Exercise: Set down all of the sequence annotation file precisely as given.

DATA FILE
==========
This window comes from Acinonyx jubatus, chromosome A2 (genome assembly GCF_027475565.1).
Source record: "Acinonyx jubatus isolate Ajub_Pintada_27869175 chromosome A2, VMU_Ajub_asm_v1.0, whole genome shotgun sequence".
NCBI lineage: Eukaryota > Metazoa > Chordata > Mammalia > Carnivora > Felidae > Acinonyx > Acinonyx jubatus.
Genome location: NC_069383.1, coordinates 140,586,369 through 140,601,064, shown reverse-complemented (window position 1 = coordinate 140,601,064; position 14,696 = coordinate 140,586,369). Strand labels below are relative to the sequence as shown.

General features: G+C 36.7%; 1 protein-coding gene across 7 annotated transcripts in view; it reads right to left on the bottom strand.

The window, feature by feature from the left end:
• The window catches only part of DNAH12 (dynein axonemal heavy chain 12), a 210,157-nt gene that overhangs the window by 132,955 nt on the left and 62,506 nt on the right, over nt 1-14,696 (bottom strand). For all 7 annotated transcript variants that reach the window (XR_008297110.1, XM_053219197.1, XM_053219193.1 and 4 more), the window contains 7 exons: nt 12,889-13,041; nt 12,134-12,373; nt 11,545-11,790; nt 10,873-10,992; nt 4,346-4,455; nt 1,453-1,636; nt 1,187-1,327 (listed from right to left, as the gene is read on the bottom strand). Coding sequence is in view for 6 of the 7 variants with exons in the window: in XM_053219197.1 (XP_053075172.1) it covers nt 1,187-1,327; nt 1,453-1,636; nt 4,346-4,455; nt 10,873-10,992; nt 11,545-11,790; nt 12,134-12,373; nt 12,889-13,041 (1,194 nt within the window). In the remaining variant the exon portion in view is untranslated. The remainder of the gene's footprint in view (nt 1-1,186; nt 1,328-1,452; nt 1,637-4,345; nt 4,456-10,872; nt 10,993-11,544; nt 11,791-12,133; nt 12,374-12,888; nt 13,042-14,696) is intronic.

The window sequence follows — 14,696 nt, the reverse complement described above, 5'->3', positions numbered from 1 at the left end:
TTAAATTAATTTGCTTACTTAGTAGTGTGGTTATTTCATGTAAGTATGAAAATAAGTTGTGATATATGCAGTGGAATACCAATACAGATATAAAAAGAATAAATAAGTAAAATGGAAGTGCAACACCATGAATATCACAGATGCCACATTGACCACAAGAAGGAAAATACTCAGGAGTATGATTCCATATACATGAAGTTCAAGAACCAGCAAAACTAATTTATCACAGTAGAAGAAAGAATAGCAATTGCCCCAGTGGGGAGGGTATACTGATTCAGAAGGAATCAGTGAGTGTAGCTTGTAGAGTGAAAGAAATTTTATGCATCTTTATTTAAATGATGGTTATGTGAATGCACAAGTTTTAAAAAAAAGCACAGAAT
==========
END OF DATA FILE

This window comes from Acinonyx jubatus, chromosome A2 (genome assembly GCF_027475565.1).
Source record: "Acinonyx jubatus isolate Ajub_Pintada_27869175 chromosome A2, VMU_Ajub_asm_v1.0, whole genome shotgun sequence".
NCBI lineage: Eukaryota > Metazoa > Chordata > Mammalia > Carnivora > Felidae > Acinonyx > Acinonyx jubatus.
Genome location: NC_069383.1, coordinates 140,586,369 through 140,601,064, shown reverse-complemented (window position 1 = coordinate 140,601,064; position 14,696 = coordinate 140,586,369). Strand labels below are relative to the sequence as shown.

General features: G+C 36.7%; 1 protein-coding gene across 7 annotated transcripts in view; it reads right to left on the bottom strand.

The window, feature by feature from the left end:
• The window catches only part of DNAH12 (dynein axonemal heavy chain 12), a 210,157-nt gene that overhangs the window by 132,955 nt on the left and 62,506 nt on the right, over nt 1-14,696 (bottom strand). For all 7 annotated transcript variants that reach the window (XR_008297110.1, XM_053219197.1, XM_053219193.1 and 4 more), the window contains 7 exons: nt 12,889-13,041; nt 12,134-12,373; nt 11,545-11,790; nt 10,873-10,992; nt 4,346-4,455; nt 1,453-1,636; nt 1,187-1,327 (listed from right to left, as the gene is read on the bottom strand). Coding sequence is in view for 6 of the 7 variants with exons in the window: in XM_053219197.1 (XP_053075172.1) it covers nt 1,187-1,327; nt 1,453-1,636; nt 4,346-4,455; nt 10,873-10,992; nt 11,545-11,790; nt 12,134-12,373; nt 12,889-13,041 (1,194 nt within the window). In the remaining variant the exon portion in view is untranslated. The remainder of the gene's footprint in view (nt 1-1,186; nt 1,328-1,452; nt 1,637-4,345; nt 4,456-10,872; nt 10,993-11,544; nt 11,791-12,133; nt 12,374-12,888; nt 13,042-14,696) is intronic.

The window sequence follows — 14,696 nt, the reverse complement described above, 5'->3', positions numbered from 1 at the left end:
TTAAATTAATTTGCTTACTTAGTAGTGTGGTTATTTCATGTAAGTATGAAAATAAGTTGTGATATATGCAGTGGAATACCAATACAGATATAAAAAGAATAAATAAGTAAAATGGAAGTGCAACACCATGAATATCACAGATGCCACATTGACCACAAGAAGGAAAATACTCAGGAGTATGATTCCATATACATGAAGTTCAAGAACCAGCAAAACTAATTTATCACAGTAGAAGAAAGAATAGCAATTGCCCCAGTGGGGAGGGTATACTGATTCAGAAGGAATCAGTGAGTGTAGCTTGTAGAGTGAAAGAAATTTTATGCATCTTTATTTAAATGATGGTTATGTGAATGCACAAGTTTTAAAAAAAAGCACAGAAT